Merneith and other Ancient Egyptian Women

While Cleopatra is arguably one of the most commonly-known pharaohs, the majority of leaders were men. Thus, the mention of Merneith on Tuesday in the list of pharaohs piqued my interest about Merneith, other royal and civilian women in Ancient Egypt. What political and economic rights did they have? And what typical gender roles (such as everyday tasks and occupations) were assigned to women? What social and governmental positions did they hold?

Contrary to most other ancient societies, and even some societies today, women in Ancient Egypt were fairly equal to men. According to an article on Cornell’s website, women in Ancient Egypt, “enjoyed the same legal and economic rights, at least in theory, and this concept can be found in Egyptian art and contemporary manuscripts”. Actually, division of economic and legal rights was not be gender, but social status.

Women had many legal powers in Ancient Egypt, including, but not limited to, owning land, buy, borrowing, and selling slaves and servants, and the ability to sue and divorce. The Cornell articles argues that this was different than other ancient societies like Ancient Greece where a woman required a man to represent the woman in all legal matters.

However, some gender roles are comparable to other ancient societies and some cultures today. For example, pregnancy and having children was a way to measure a woman’s success. Furthermore, on a website dedicated to information about women in the ancient world, it states that it was an accepted idea for women to be in charge of the household, and that men should – although heads of the household – refrain from involving themselves in household matters.

Finally, like I mentioned earlier, Cleopatra and other royal women demonstrated that while Ancient Egyptian women typically worked in the household, it was not unheard of for a woman to hold a governmental position. Cleopatra, Merneith, and others like Nefertiti illustrate the importance royal women had in Ancient Egyptian society.

2 thoughts on “Merneith and other Ancient Egyptian Women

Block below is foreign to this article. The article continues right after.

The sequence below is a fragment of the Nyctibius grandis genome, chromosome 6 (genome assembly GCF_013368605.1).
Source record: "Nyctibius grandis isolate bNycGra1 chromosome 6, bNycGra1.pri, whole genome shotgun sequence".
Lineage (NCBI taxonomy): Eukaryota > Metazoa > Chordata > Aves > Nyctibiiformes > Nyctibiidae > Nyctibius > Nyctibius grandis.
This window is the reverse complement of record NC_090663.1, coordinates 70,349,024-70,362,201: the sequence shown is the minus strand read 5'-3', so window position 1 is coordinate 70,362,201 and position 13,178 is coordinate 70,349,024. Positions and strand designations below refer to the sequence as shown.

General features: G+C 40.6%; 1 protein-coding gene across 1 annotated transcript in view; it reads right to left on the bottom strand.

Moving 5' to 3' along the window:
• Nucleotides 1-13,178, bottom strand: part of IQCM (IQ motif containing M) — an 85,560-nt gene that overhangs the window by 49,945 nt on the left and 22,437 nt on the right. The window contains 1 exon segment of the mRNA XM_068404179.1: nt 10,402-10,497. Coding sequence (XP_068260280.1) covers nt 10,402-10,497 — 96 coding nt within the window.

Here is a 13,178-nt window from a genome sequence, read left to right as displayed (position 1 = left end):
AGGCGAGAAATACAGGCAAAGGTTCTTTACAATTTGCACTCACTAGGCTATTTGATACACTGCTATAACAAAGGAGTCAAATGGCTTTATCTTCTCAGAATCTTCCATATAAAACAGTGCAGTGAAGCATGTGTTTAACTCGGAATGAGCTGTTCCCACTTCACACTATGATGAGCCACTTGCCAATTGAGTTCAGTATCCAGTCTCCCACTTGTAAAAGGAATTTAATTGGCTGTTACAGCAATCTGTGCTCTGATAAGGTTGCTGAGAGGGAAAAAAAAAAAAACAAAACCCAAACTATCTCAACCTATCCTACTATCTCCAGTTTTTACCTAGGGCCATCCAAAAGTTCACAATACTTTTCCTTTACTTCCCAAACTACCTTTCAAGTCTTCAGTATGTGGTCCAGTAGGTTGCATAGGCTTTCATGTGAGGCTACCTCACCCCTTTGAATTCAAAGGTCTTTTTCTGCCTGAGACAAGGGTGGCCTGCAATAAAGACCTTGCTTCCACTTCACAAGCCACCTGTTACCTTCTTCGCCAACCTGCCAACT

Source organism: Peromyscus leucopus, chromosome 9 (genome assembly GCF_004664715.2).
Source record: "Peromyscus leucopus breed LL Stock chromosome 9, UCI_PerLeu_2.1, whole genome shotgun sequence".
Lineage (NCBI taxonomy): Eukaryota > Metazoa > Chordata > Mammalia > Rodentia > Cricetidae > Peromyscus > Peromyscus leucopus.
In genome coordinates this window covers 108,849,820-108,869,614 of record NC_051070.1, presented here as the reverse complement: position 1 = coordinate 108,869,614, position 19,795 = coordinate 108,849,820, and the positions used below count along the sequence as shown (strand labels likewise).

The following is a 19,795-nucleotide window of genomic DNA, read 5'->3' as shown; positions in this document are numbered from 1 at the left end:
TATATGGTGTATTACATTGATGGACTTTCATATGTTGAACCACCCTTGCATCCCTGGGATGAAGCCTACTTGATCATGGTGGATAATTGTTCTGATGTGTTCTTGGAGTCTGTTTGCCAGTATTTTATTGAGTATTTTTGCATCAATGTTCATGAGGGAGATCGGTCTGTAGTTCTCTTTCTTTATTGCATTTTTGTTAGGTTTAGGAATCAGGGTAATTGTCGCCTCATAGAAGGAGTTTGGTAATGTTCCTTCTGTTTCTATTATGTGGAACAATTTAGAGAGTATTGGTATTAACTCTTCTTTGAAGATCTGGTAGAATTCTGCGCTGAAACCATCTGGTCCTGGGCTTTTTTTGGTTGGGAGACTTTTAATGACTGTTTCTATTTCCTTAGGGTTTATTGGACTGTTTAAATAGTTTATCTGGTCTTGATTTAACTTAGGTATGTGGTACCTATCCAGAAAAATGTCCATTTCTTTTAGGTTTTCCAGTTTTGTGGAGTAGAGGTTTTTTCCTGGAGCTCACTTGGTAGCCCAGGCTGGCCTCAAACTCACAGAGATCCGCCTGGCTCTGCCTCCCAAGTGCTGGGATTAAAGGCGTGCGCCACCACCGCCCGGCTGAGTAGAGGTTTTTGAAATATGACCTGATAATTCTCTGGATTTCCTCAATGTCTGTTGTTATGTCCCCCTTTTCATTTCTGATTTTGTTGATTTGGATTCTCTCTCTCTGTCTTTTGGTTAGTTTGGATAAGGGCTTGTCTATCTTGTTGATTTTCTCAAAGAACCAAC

1. I am thoroughly pleased with the fact that you chose to focus on the women of ancient Egypt (or women in ancient times in general). Not saying that I am a hardcore feminist, I just think that it is nice that someone else pointed out that Cleopatra was not the only memorable female of the time. Merneith, as you mentioned, is testament to that and I too am genuinely interested in learning more about her.
    Anyway, going back to what your post is actually about, a lot of the things you mentioned were highly intriguing! I heard or read somewhere, and I don’t quote, that women of Ancient Egypt were actually the only females during ancient times that were rightfully allowed to sue and divorce their husbands. Another thing mentioned that I liked, was that men were to keep from doing housework and women should be the ones in charge in that area. Although most would find that idea “offensive”, I personally interpret it as something highly positive! I feel that, then, it was looked at, not as a: “you’re a woman, therefore your place is the kitchen”, but as a positive; a job that men, men who built pyramids, would never be able to do unless they were a woman. And I feel that in ancient times, they gave a more positive message about women, in that regard.

  2. I was also very excited to see that you had written more about the women’s roles in Ancient Egypt! The questions you posed in the start of your post are something I would love to be able to discuss more in class. I personally did not know much past what we learned in class about women in Ancient Egypt. It was fascinating to learn that it was social status that caused the division of economic and legal rights, not by an individual’s gender. I was very surprised to learn that Ancient Egyptian women were able to sue and divorce men in their society. I took a class about Ancient Rome, and the situations there were drastically different from what you have been describing in this post. Those women were not entitled to legal privileges, particularly those you mentioned, such as owning land, the ability to sue and divorce and the business of slavery.

    I agree with the previous comment about the statement addressing the leadership of household matters. In this aspect, I also believe that it was a positive look at the women skills in managing a household, especially when their husbands were away building pyramids or performing other duties. I hope we will cover more about how women have influenced Ancient Egypt in the rest of this class!

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